For us it is difficult, more so because we don’t live in the capital city, and the progressive and alternative music scene in Chile is very small.
The Chilean government seems to be particularly supportive to local musicians, how have you benefited from this over the years?
There are some cultural projects that are promoted at central and regional government level where you can propose work with a view to getting financial support. We have won some of these to help with the production of three releases (one CD and one DVD with La Desooorden and the first Homínido CD). Also we have managed to get support for tours within Chile and abroad, to Mexico and Argentina.
To me some of the textures on Alados are not as harsh as Estirpe Lítica, do you agree? If so, was this intentional or did it evolve from the subject matter and writing process?
Personally, I don’t find Alados less harsh than Estirpe Lítica. There are themes like Queltehue, Traro or Chuncho that have plenty of power in the playing. For this album the degree of power depends on the characteristics of the bird that the song is representing.
Would you agree that the brass instruments of Cristopher Hernández are more central to the sound this time? His contribution and that of Benjamín Ruz being crucial elements of the Homínido sound.
Yes, we were looking for that this time. The aim was for the additional brass and violins to give Alados a more symphonic sound, and I think we succeeded.
It’s a big move to change the vocalist but replacing a female voice with a male one is huge. How did this come about and how did Javier Briceño become involved? Did you feel that you needed a voice like his on Alados?
After Estirpe Lítica we wanted to make a change with the voice, and Javier gives us the warmth of tone and power that the music we were writing for Alados needed.
You now have a Touch Guitar player in Natán Ide. Was this also a concious decision and what benefit – if any – does having a Touch player involved have over a traditional bass guitarist?
Yes, we wanted to include the Touch Guitar to give new colours and textures to our music and to explore the way it mixes with the guitar. Natán plays with many effects and he has achieved many interesting sounds, like for the intros to Tenca or Chuncho.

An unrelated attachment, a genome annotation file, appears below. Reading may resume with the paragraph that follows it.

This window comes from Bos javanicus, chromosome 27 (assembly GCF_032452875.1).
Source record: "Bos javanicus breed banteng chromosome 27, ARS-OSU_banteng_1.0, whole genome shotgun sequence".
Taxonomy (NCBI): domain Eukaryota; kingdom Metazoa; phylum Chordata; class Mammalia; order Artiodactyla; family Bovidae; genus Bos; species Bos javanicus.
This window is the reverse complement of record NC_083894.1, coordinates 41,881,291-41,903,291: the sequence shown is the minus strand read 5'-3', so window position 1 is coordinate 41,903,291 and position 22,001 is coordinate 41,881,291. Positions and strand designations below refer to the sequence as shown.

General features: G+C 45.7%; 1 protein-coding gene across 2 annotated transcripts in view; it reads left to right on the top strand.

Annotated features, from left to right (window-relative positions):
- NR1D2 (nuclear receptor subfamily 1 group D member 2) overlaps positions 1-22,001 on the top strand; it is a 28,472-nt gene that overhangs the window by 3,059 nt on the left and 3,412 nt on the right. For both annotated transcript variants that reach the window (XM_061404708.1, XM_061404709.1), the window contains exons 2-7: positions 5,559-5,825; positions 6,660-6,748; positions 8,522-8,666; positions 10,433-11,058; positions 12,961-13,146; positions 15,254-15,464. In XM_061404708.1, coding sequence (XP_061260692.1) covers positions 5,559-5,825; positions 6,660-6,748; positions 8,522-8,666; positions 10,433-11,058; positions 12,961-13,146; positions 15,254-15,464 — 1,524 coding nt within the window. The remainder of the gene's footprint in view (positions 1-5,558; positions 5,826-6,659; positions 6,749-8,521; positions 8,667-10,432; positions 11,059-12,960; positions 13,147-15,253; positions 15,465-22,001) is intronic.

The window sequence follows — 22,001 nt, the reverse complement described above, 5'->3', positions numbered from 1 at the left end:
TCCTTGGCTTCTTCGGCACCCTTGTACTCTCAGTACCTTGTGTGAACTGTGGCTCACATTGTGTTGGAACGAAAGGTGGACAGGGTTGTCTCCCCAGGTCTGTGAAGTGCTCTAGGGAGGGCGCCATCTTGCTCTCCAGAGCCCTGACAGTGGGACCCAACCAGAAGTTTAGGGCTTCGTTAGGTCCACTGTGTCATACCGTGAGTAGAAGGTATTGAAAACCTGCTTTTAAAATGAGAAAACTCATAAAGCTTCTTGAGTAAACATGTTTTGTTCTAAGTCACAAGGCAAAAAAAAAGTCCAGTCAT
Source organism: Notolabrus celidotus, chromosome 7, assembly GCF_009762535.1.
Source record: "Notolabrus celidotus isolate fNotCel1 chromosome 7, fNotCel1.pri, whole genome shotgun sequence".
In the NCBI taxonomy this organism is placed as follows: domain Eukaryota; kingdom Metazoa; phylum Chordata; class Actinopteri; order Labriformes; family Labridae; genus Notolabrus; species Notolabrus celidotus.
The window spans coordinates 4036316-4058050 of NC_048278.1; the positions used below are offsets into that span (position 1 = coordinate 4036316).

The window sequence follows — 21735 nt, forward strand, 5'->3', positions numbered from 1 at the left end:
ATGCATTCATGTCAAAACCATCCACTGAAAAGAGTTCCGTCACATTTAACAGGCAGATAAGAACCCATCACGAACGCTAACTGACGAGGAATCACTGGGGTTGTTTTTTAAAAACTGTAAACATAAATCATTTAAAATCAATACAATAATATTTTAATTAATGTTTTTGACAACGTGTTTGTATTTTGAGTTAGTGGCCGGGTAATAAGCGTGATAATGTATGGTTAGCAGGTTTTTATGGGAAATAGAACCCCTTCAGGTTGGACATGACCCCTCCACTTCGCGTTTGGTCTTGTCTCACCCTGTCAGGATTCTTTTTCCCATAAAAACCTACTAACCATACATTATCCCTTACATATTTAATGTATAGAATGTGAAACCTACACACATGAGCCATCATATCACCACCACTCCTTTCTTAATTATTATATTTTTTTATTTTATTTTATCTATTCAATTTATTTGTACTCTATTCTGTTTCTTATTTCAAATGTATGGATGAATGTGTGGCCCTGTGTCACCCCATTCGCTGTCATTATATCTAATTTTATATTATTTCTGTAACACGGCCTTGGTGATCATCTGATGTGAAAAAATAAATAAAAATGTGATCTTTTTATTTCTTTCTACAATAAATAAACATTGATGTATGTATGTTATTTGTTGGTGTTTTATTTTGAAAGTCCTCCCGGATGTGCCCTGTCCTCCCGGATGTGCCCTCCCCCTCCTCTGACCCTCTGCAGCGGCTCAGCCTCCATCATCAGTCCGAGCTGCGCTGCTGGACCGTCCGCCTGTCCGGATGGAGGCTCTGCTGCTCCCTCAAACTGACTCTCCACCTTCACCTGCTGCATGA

Rodrigo, your style of playing incorporates a lot of percussion and this is a big part of why the sound works so well for me, it is steeped in the rhythmic history of South America and other traditions. How do you approach your playing?
I very much like world music and I always try to incorporate different percussion instruments into our music. In general, I play and record the percussion after the theme of the song is totally composed. In this sense I feel that the percussion makes for a good complement but is not itself the heart of the music.
I understand that Pablo Cárcamo’s guitar style comes from his metal background, on Estirpe Lítica in particular the more metallic edges certainly paid dividends. For Alados that side of things appears to be toned down slightly. Was this based on the subject matter?
I don’t agree with the perception that the metallic edge of Estirpe Lítica has been played down this time because there are many songs on Alados that have powerful guitar parts and real attack, like Queltehue, Traro, Chuncho or Cachudito. But I do feel that for Alados the harder edged guitars are used to develop the songs and achieve a crescendo in a better way.
Do you have any shows lined up and will you get to play outside Chile any time soon?
For the moment we are promoting Alados in Chile, playing in several cities, but we are hoping to be able to tour next year in Mexico. In the short term, we will be playing a release show for the album in Valdivia in September.
What next for Homínido?
In the near future we want to compose another conceptual album, this time relating to the problems and benefits of modernity in the world around us.
Thank you for your time and for giving us another stunning recording in Alados. Good luck with it and all best wishes.